That was the morning project. In the afternoon I got stuck into the front garden, or the overgrown strip which could one day answer to the description of 'front garden'. I managed to get the bulk of the gunnera out, which I've never managed before. It was very heavy, even though it wasn't much more than a stump in size. I want to get rid of a very ugly, invasive grass/flax like weed which is dominating my front growing space. It had even set up home in the gravel driveway. I got that out and then realised this meant it had shallow roots. In the past, I'd only chopped it back because it was growing through a rose bush. But today, I knew that roses are not sacred and this one must be sacrificed. Despite going carefully, I still ripped skin (gloves are for people who don't like gardening - I want to feel the process of creating life in the soil), but eventually the rose bush was out and then the nasty weed. Tomorrow I will take photos and try harder to identify the weed, but the rain prevented any photographs being taken this afternoon.

I have transplanted one red-flowering manuka into the vacant space and may do the second tomorrow. After dinner, we all pored over the flower section of the Kings Seed catalogue and made suggestions as to what flowers could go in the space which can nearly be called a garden in front of the lounge. Everyone made suggestions at once and then they laughed at me for writing the wrong name codes by various flowers.

Here is Brighid wearing the finished red dress with green flowers. Nice dress, but judging by her eyes, I don't have a 100% well child. She styled her hair herself, just like Kate Middleton (or was that her makeup? Brighid wants that stuff as well, she tells me).

Earlier in the week I took it into my head to reduce the amount of fabric in the study. Given that the study is going to become Fionn's bedroom in the medium term future, using up fabric needs to happen more often, faster, furiouser. Maybe not furiouser.

This skirt, for Brighid (yeah she has enough clothes, but everyone else is much more difficult to sew for), is made entirely from fabric and notions in my stash. I don't think I've managed that before - usually I have to buy thread or bias binding even when I'm mostly using up fabric. She likes it.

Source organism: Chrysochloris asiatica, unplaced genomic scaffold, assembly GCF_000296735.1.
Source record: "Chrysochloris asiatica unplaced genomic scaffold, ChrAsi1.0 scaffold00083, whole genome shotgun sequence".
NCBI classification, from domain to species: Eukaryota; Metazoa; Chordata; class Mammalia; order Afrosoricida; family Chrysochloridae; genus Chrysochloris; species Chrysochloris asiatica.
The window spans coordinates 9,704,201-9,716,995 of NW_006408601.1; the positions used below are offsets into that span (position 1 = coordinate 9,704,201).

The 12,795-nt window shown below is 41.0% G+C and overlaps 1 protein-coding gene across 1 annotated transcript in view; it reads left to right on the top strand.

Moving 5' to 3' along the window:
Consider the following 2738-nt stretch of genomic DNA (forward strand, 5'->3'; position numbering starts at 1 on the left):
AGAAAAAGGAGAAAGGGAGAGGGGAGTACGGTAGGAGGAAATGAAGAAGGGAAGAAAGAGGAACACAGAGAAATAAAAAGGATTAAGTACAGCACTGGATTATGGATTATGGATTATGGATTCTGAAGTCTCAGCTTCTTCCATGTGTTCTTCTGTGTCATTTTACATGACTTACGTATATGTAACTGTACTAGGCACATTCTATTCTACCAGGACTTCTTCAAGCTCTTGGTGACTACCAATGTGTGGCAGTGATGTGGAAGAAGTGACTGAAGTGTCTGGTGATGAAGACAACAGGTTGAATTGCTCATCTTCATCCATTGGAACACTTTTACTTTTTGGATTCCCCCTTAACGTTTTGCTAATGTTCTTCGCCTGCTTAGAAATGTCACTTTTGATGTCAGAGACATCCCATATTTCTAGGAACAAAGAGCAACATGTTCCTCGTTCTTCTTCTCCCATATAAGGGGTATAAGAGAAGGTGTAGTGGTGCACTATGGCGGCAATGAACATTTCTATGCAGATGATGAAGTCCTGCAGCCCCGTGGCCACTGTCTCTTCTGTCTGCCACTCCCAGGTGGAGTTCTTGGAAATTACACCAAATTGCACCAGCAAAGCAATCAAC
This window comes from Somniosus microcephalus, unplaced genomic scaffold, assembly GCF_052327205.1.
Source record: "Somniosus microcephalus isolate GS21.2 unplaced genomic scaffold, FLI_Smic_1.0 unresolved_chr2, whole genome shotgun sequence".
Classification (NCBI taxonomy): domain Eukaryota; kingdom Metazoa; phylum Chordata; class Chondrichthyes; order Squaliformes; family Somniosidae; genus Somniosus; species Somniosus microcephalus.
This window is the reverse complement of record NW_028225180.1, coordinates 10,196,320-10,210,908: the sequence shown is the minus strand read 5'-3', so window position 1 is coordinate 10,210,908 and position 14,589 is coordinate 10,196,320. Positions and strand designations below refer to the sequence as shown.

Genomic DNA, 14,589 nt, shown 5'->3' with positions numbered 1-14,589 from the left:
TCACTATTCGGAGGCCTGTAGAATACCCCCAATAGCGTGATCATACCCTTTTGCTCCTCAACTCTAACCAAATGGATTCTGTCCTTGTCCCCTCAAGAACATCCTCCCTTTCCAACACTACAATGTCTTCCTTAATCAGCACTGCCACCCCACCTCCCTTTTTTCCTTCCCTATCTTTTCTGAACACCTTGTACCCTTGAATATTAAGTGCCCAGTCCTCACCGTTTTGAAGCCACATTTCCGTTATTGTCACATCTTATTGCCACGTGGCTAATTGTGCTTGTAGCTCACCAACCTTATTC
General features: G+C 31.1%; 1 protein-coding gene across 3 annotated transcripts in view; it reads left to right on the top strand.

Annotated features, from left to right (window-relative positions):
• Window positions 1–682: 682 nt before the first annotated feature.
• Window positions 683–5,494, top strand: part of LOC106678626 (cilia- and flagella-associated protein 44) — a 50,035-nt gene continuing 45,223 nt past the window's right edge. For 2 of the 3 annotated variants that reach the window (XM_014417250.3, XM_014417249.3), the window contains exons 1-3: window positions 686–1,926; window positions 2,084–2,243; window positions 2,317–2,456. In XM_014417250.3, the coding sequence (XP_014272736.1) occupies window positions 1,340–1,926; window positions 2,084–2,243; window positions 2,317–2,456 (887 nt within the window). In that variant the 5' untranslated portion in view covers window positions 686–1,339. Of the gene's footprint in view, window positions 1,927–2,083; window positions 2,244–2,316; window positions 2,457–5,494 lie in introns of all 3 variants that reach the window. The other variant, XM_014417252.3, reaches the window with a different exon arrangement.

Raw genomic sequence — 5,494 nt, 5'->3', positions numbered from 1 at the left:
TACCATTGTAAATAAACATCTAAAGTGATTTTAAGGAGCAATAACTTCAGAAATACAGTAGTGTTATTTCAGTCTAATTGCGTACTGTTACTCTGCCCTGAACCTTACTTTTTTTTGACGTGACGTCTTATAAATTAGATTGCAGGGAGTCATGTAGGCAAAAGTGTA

The Adoration of Jenna Fox by Mary E Pearson is worth reading. It's pitched at teenagers, but I liked it anyway, and thought there was much to consider after reading it. Bio-ethics meets teenage angst.

Last night I finished Olive Kitteridge by Elizabeth Strout. I didn't get drawn into it straight away, but by the second half I was reading without any regard for the late hour, gripped. It is very good. Olive Kitteridge is old, clever, wise, angry, irrational, loving and stroppy. I could see myself in her at times and, chastened by such a clear evocation of the hurts which being alive so long bring, as well as the pleasures, I thought I should be more understanding of my own mother. Read it. Especially you, Marion H and Rachael A and Marija B, because I want to know what you think afterwards.


The cover of the book annoyed me though. What on earth does the image of a young woman's back have to do with this novel?

I'm also having a crisis of belief in socialism, and thinking about budgeting some more. More on those another time. I need to go start another novel, probably a Geraldine Brooks one. Need, you know. Not like when housework supposedly needs to be done. This is need + desire = action.

Tuesday, July 26, 2011

Reefton retro

After five nights without the children, in which we had a marvellous time, firstly at the wonderful hot pools at Maruia Springs and later at home, we are now our full complement again and it's great to have Brighid and Fionn back. I miss the chooks too, much more than I had thought I would, so I'm looking forward to collecting our new chooks this Saturday.







Stopping of at Reefton for a pie this afternoon, I was impressed with the retro theme at the tearooms. The painting isn't so much retro but I included it anyway as it is of local brass band players. Those two display cabinets are entirely filled with novelty salt and pepper shakers.